NFL and AwesomenessTV Want to Win Over Young Fans With a New Video Series

First episodes feature interviews with mascots and an owner

Even though football is the most-watched sport in America, the NFL is always looking for new ways to engage younger audiences with unique and fresh content. For its latest effort, the league is partnering with AwesomenessTV to take a behind-the-scenes look at the NFL and the people who run it.

The multi-part video series, "In the NFL," lifts the curtain on how the league functions.

"A 17-year-old girl doesn't want to watch the same content as her mom or her dad. The NFL wanted to create content for this audience that wasn't the highlight reels of football games," said Paul Kelly, chief partnerships officer at AwesomenessTV. "There's a lot of cool narratives that exist within the organization, so we went to work uncovering those stories that happen off the field."

Videos include a behind-the-scenes tour of the Buffalo Bills' stadium with the team's co-owner Kim Pegula, one of the few female owners in the NFL. Pegula meets with team staffers, offers career tips for young women and talks about engaging the next generation of fans.

In another video, YouTube stars the Merrell Twins take a tour of the Kansas City Chiefs' Arrowhead Stadium, interviewing the woman who rides the horse mascot during Chiefs games and the guy who dresses as the team's mascot, K.C. Wolf.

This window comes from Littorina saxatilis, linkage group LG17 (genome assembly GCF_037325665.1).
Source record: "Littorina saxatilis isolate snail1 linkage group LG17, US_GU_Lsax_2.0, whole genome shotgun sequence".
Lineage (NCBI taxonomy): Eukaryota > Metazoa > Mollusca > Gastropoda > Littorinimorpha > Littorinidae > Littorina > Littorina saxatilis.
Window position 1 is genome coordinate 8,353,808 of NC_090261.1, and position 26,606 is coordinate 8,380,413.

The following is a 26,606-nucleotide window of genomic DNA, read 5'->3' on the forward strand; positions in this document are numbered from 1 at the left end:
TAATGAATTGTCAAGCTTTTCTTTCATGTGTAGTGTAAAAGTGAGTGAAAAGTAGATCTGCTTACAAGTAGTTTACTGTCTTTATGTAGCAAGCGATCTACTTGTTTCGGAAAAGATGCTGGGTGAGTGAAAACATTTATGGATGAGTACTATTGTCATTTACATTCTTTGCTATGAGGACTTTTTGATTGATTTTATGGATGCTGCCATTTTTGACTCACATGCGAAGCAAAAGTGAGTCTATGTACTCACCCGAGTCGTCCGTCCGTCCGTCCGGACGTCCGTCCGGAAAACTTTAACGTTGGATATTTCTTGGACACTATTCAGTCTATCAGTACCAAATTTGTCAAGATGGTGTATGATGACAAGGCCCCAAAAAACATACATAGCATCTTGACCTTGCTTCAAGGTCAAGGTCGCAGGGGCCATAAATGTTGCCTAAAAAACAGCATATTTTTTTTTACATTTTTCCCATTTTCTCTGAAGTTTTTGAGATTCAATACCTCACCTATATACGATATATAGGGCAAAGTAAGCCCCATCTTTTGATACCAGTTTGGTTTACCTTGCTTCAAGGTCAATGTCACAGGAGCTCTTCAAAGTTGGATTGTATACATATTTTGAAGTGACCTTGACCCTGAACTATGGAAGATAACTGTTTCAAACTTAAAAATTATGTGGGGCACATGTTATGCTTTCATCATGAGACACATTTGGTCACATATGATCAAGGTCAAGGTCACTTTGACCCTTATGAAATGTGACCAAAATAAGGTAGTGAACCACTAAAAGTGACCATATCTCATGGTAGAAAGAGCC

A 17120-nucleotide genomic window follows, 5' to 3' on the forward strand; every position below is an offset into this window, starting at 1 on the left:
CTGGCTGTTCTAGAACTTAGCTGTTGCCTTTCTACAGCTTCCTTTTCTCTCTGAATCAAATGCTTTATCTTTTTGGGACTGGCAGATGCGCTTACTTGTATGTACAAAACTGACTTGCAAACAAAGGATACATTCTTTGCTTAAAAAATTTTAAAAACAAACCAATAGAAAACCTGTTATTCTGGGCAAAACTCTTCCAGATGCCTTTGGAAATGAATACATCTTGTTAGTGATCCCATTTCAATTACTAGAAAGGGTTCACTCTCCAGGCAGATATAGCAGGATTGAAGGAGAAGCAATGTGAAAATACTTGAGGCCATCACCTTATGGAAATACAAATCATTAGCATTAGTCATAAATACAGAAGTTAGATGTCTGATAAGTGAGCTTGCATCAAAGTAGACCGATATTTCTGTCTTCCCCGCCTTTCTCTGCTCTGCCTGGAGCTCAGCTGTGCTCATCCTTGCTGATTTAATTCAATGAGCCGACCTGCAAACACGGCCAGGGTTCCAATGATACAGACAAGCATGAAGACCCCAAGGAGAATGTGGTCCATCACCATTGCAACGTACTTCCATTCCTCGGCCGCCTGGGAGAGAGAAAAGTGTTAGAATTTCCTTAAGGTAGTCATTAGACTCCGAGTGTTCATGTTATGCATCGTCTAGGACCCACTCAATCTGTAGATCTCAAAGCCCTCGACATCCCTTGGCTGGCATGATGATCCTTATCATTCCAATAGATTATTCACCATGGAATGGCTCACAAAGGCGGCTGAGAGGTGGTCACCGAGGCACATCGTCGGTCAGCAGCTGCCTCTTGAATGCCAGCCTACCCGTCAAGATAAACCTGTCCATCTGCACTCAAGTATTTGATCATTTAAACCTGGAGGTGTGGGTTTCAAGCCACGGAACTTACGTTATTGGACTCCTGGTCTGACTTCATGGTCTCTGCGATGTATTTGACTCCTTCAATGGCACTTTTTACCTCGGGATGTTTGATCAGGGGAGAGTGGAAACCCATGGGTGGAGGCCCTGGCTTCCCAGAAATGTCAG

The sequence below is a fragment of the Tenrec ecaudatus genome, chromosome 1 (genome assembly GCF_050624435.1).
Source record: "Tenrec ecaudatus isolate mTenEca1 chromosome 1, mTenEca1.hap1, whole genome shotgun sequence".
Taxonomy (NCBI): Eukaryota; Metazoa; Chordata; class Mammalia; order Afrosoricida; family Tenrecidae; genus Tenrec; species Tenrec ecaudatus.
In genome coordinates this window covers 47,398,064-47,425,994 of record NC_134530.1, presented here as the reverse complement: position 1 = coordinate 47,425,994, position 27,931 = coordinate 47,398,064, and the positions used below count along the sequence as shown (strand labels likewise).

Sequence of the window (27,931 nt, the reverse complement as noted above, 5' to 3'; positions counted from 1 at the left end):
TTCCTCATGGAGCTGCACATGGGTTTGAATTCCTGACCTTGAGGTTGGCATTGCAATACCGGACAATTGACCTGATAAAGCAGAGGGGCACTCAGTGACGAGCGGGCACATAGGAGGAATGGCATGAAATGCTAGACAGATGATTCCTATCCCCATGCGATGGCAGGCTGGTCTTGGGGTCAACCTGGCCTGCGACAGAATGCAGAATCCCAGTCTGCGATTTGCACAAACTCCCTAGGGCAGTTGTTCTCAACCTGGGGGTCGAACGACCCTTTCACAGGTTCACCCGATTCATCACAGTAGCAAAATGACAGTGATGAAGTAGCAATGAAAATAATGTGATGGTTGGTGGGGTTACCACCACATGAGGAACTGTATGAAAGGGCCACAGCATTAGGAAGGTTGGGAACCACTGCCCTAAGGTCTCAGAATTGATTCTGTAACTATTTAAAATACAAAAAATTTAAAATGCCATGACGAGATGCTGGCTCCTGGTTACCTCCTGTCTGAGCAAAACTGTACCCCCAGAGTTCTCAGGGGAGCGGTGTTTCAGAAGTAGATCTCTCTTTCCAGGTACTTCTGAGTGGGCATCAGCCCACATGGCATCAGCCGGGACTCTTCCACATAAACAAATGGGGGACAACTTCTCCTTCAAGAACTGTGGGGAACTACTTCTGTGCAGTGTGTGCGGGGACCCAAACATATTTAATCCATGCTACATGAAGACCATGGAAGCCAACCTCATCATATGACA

"The younger generation is a growing part of our fan base, and we wanted to continue to give them valuable and enriching experiences, and reach them where they are," said Johanna Faries, vp of marketing and fan strategy at the NFL.

NFL viewership among women dropped between 7 percent and 9 percent from 2013 to 2015, according to Nielsen. Overall NFL ratings at the end of 2016 were down, but there was an uptick in ratings during this month's playoffs. Faries said that the videos aren't a reaction to these statistics.

"It's about how to continue to inspire youth," Faries said. "This gives them a behind-the-scenes look into the NFL that they otherwise wouldn't have."